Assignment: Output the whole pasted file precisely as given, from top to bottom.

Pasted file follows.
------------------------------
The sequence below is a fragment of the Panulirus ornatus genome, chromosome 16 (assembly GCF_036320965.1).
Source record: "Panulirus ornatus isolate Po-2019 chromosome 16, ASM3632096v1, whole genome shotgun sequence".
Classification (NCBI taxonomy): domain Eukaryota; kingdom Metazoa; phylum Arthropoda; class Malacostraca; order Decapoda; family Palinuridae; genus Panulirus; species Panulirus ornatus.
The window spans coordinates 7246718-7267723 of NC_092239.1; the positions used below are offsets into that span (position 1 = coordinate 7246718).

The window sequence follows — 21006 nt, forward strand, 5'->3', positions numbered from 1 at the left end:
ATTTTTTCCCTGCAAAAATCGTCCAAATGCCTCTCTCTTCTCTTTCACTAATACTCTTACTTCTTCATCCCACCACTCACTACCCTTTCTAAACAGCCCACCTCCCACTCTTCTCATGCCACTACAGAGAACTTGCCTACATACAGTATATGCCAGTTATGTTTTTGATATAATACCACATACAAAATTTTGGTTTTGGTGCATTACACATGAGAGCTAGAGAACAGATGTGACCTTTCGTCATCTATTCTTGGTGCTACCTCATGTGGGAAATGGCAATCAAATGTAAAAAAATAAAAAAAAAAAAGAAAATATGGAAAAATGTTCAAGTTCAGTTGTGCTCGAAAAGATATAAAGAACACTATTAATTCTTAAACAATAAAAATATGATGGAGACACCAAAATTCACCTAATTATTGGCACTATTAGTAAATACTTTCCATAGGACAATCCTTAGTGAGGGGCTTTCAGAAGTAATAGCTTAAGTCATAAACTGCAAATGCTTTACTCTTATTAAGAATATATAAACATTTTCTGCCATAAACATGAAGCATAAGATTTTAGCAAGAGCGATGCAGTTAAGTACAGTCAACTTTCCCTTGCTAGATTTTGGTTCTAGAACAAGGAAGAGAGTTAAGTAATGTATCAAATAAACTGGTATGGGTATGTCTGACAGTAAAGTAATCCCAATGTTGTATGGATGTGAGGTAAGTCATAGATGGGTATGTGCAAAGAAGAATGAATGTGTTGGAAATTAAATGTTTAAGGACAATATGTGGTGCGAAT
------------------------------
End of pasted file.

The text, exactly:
The sequence below is a fragment of the Panulirus ornatus genome, chromosome 16 (assembly GCF_036320965.1).
Source record: "Panulirus ornatus isolate Po-2019 chromosome 16, ASM3632096v1, whole genome shotgun sequence".
Classification (NCBI taxonomy): domain Eukaryota; kingdom Metazoa; phylum Arthropoda; class Malacostraca; order Decapoda; family Palinuridae; genus Panulirus; species Panulirus ornatus.
The window spans coordinates 7246718-7267723 of NC_092239.1; the positions used below are offsets into that span (position 1 = coordinate 7246718).

The window sequence follows — 21006 nt, forward strand, 5'->3', positions numbered from 1 at the left end:
ATTTTTTCCCTGCAAAAATCGTCCAAATGCCTCTCTCTTCTCTTTCACTAATACTCTTACTTCTTCATCCCACCACTCACTACCCTTTCTAAACAGCCCACCTCCCACTCTTCTCATGCCACTACAGAGAACTTGCCTACATACAGTATATGCCAGTTATGTTTTTGATATAATACCACATACAAAATTTTGGTTTTGGTGCATTACACATGAGAGCTAGAGAACAGATGTGACCTTTCGTCATCTATTCTTGGTGCTACCTCATGTGGGAAATGGCAATCAAATGTAAAAAAATAAAAAAAAAAAAGAAAATATGGAAAAATGTTCAAGTTCAGTTGTGCTCGAAAAGATATAAAGAACACTATTAATTCTTAAACAATAAAAATATGATGGAGACACCAAAATTCACCTAATTATTGGCACTATTAGTAAATACTTTCCATAGGACAATCCTTAGTGAGGGGCTTTCAGAAGTAATAGCTTAAGTCATAAACTGCAAATGCTTTACTCTTATTAAGAATATATAAACATTTTCTGCCATAAACATGAAGCATAAGATTTTAGCAAGAGCGATGCAGTTAAGTACAGTCAACTTTCCCTTGCTAGATTTTGGTTCTAGAACAAGGAAGAGAGTTAAGTAATGTATCAAATAAACTGGTATGGGTATGTCTGACAGTAAAGTAATCCCAATGTTGTATGGATGTGAGGTAAGTCATAGATGGGTATGTGCAAAGAAGAATGAATGTGTTGGAAATTAAATGTTTAAGGACAATATGTGGTGCGAAT